Friday, 24 November, 2017

Trump faces battle to undo Iran Nuclear Deal

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By Jay Solomon, WSJ

Donald Trump as president will be positioned to swiftly pull the U.S. out of the Obama administration’s landmark nuclear agreement with Iran, as he suggested during his campaign.

A much harder task for Mr. Trump, however, is to convince other global powers to join him and dismantle a deal that President  Barack Obama says has diminished the threat of another war in the Mideast and opened a path for reduced tensions in the region.

During his campaign, Mr. Trump said the Obama administration negotiated badly. He alternately said he would scrap the deal and that he would renegotiate its terms. “My number one priority is to dismantle the disastrous deal with Iran,” he told the American Israel Public Affairs Committee in March.

Tehran has been found to have briefly violated its pledges twice since the deal was reached in mid-2015, according to U.S. and European officials. Yet international commitment to the agreement remains strong, and the parties who negotiated it—China, Russia, France, Germany, the U.K. and the U.S.—have pledged to promote it.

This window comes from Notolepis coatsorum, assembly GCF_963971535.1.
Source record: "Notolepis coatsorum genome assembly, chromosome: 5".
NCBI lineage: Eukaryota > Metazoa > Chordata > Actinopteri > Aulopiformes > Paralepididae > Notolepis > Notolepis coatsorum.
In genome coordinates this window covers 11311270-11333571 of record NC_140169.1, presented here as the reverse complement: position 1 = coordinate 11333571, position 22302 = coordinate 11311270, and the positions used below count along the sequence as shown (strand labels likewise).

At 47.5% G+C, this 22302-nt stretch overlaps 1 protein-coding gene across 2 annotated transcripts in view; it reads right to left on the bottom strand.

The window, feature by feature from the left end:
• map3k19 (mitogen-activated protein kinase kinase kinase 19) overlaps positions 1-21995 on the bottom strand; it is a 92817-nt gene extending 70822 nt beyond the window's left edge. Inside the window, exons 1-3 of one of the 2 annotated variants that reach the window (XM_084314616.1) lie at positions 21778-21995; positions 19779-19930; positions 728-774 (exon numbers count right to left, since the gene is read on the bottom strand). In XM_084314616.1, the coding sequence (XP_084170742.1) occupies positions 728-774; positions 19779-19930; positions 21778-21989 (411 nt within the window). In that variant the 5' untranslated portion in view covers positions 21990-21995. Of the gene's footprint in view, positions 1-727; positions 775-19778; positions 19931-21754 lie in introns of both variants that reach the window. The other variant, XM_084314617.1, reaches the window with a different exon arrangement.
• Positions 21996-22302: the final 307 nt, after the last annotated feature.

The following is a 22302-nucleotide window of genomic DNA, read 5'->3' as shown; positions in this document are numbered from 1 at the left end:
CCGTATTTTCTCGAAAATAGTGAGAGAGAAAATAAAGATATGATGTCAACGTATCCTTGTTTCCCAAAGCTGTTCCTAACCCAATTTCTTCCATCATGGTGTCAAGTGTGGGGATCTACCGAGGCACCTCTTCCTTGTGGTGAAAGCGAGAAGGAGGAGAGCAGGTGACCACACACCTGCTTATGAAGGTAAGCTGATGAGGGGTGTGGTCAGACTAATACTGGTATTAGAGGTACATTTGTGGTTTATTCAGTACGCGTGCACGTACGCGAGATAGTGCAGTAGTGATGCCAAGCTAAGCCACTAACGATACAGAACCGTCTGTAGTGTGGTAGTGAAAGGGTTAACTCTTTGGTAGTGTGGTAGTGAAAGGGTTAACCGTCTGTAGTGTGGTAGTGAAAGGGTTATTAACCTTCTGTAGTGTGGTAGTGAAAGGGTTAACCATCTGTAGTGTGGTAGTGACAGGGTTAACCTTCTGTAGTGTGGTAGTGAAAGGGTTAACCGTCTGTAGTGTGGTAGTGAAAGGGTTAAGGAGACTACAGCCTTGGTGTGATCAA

European Union foreign ministers are set to reiterate on Monday their strong support for the full implementation of the accord.

The Iran deal isn’t a treaty, wasn’t formally signed, and wasn’t ratified by the U.S. Congress. It was approved by the United Nations Security Council, but not under procedures that obligate member states to observe its terms under threat of penalty.

Any partner—including Iran—could summarily cease to stick to the agreement, which resulted in Tehran scaling back its nuclear capabilities in return for the lifting of most international sanctions.

“The agreement is valid only as long as all parties uphold it,” State Department spokesman Mark Toner said Wednesday.

Many of the deal’s terms already have gone into effect. As part of the agreement, Iran has reaped billions of dollars in repayments of money held up by the West during years of sanctions, and has resumed trade with other countries in transportation, aviation and energy. The benefits it already has garnered couldn’t be pulled back, diplomats and experts have said.

Tehran, in return, already has shipped out most of its stockpile of enriched uranium and mothballed thousands of centrifuge machines.

Sanctions related to Iran’s nuclear program already have been lifted, although world powers have said they could quickly reimpose punitive measures.

However, the diplomats and experts also have questioned whether European and Asian countries would be willing to return to a strict sanctions regime, even if the U.S. decided to back out of the agreement and ratchet up new sanctions.